Laser irradiation can cause damage to solids, such as slipping, cracking, melting, and ablation. Silicon crystals are brittle, so slipping is a serious problem because it can easily result in fracture. This study investigates the amount of continuous near-infrared (NIR) laser irradiance that induces slip damage in a single-crystal silicon wafer. For this purpose we developed a simulation model based on heat transfer and thermo-elastic analyses. To verify the simulation model, silicon wafer specimens were irradiated by a fiber laser beam (of wavelength 1065 nm), and the surface morphology after laser beam irradiation was inspected using optical microscopy (OM). The irradiation time was fixed at 10 s, and nine different irradiances from 180 W/cm2 to 380 W/cm2 were tested in steps of 25 W/cm2. No slip surface was found after exposure to the irradiances up to 230 W/cm2, but straight slips in the <110> direction appeared at the irradiances of 255 W/cm2 and above. These experimental findings agreed well with the simulation.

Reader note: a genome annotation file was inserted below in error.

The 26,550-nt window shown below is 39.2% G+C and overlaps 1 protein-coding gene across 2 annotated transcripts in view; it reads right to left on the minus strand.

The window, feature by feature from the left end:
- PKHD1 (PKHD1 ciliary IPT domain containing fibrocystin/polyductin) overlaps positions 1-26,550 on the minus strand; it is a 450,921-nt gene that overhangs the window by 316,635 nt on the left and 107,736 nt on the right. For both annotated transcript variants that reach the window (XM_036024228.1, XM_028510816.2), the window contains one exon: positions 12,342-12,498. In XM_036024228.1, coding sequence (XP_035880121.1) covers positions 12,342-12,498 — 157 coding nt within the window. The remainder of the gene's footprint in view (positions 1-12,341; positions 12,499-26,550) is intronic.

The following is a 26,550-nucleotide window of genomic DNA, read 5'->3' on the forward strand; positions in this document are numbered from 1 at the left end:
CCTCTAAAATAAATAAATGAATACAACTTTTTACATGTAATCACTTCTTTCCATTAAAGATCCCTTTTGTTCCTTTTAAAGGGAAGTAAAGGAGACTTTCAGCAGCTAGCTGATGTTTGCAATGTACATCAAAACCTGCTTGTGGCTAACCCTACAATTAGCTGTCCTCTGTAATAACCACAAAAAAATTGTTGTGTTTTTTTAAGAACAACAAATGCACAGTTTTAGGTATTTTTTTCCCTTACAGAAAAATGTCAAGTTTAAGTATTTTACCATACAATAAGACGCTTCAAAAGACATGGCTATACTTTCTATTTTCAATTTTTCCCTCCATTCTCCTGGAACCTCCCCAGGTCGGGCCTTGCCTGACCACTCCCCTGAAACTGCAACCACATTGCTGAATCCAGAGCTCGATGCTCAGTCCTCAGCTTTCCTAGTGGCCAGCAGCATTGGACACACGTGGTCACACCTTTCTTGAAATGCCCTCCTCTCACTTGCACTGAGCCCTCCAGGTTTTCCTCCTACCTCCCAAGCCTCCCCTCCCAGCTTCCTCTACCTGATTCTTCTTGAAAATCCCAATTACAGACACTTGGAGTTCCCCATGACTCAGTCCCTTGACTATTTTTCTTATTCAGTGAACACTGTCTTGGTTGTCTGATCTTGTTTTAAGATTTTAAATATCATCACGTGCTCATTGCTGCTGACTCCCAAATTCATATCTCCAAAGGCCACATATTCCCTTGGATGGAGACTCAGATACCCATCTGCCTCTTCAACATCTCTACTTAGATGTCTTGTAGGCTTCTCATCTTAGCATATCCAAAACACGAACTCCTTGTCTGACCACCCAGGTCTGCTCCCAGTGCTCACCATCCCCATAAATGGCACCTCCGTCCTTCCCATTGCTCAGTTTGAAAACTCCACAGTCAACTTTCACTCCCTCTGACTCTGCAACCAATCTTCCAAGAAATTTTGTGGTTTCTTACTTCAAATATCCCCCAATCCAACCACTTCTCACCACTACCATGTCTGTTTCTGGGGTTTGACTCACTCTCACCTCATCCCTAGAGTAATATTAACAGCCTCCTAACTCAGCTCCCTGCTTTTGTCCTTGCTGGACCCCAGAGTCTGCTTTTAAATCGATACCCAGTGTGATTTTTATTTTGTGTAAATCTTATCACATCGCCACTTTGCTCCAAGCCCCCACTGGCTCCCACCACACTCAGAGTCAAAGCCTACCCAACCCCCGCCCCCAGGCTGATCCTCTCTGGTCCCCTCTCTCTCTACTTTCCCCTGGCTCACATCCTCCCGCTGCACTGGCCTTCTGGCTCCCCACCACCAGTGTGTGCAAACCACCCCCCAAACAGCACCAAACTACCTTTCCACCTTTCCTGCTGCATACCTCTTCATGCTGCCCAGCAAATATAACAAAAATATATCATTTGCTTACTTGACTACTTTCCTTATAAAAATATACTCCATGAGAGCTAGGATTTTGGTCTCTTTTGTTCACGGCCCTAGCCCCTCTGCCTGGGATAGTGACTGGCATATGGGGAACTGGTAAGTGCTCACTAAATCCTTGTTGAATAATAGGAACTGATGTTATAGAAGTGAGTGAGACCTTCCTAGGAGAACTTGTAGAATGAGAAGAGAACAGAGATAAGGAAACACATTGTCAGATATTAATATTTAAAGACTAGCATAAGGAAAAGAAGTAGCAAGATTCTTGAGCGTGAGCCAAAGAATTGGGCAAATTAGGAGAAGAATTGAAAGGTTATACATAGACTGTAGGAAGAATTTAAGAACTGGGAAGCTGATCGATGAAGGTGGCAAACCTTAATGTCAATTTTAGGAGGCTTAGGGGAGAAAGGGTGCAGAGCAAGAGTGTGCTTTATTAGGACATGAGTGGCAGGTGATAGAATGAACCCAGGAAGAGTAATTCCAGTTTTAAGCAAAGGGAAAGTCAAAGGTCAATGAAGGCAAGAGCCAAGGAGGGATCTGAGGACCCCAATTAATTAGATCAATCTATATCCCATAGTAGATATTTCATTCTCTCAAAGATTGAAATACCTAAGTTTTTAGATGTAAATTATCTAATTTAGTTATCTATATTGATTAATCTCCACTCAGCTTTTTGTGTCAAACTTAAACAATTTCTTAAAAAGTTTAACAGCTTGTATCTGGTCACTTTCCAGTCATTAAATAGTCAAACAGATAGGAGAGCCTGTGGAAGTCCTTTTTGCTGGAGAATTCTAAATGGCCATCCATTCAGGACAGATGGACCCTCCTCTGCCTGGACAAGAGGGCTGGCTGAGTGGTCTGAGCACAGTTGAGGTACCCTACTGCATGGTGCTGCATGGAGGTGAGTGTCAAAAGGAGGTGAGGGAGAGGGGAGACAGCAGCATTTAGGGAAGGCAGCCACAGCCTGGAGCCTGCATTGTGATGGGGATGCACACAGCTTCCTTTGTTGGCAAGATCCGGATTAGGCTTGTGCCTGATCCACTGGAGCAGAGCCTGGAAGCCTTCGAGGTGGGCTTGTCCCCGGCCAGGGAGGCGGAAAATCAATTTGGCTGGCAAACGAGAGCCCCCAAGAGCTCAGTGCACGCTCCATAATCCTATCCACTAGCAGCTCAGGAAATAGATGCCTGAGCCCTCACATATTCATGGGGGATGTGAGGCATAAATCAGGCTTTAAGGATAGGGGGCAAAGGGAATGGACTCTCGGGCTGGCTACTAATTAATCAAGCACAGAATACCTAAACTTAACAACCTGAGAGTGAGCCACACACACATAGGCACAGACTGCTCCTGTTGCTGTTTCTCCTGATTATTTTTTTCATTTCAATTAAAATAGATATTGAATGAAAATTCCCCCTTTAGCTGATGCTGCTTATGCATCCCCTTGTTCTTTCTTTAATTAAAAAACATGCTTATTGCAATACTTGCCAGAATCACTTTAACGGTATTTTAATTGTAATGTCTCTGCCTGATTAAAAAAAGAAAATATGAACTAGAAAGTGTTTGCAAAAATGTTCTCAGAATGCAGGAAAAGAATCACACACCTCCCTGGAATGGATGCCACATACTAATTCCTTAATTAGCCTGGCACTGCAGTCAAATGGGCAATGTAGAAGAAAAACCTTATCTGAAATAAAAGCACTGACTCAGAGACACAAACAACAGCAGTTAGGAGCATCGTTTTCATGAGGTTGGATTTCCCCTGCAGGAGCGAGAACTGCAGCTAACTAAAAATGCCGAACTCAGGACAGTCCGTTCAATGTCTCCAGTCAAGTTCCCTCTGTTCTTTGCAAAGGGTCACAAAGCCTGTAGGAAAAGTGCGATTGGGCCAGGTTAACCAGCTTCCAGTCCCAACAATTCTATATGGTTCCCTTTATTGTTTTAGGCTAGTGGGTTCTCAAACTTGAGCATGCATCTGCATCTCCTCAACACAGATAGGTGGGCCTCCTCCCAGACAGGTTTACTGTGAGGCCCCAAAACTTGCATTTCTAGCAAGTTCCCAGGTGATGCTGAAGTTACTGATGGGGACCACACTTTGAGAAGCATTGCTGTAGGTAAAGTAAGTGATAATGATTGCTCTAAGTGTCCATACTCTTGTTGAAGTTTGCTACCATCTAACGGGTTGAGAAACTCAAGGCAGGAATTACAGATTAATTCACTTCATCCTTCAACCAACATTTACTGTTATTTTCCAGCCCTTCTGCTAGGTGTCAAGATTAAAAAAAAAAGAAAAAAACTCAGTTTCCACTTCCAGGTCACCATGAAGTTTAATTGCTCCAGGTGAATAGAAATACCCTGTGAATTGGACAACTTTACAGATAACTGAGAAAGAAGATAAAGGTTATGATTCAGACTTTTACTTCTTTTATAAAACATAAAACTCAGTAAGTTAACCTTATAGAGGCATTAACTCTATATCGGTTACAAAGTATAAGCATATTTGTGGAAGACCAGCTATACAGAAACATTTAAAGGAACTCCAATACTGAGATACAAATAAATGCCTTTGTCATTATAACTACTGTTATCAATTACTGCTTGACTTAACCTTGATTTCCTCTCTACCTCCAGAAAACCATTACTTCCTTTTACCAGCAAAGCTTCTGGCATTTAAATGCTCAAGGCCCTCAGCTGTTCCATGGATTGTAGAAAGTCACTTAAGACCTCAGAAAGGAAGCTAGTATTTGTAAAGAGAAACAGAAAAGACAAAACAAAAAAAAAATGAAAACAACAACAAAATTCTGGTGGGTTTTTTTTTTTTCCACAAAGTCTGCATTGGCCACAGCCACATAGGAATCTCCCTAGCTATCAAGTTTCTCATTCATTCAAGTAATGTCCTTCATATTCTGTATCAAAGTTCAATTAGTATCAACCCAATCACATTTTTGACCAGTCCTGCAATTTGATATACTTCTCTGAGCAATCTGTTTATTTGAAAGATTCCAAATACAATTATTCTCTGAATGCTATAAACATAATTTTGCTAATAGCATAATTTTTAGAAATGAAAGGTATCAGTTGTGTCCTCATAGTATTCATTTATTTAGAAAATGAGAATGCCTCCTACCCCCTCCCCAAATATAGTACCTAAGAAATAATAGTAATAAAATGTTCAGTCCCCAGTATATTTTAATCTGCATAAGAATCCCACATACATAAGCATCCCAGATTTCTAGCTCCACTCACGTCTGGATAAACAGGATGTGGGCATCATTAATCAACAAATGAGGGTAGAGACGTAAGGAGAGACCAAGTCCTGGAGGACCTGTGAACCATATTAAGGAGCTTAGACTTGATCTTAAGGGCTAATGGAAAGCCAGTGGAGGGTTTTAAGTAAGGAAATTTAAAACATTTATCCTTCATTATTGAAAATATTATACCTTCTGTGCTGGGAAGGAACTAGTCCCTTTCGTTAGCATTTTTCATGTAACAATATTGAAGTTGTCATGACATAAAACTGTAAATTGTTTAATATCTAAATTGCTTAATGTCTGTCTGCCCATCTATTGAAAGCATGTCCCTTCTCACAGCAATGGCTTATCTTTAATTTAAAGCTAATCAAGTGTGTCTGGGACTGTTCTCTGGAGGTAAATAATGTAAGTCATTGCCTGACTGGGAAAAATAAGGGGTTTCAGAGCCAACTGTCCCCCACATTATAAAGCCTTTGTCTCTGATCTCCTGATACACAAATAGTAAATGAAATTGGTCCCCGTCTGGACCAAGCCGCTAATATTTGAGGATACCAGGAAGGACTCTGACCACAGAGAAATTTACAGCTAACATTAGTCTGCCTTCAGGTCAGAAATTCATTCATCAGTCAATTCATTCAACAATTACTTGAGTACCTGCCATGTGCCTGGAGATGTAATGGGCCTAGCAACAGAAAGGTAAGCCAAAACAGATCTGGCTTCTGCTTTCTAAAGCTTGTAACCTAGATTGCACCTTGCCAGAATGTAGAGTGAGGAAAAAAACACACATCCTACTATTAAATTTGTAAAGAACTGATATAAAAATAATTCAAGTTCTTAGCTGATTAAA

All Science Journal Classification (ASJC) codes
- Materials Science(all)
- Physics and Astronomy(all)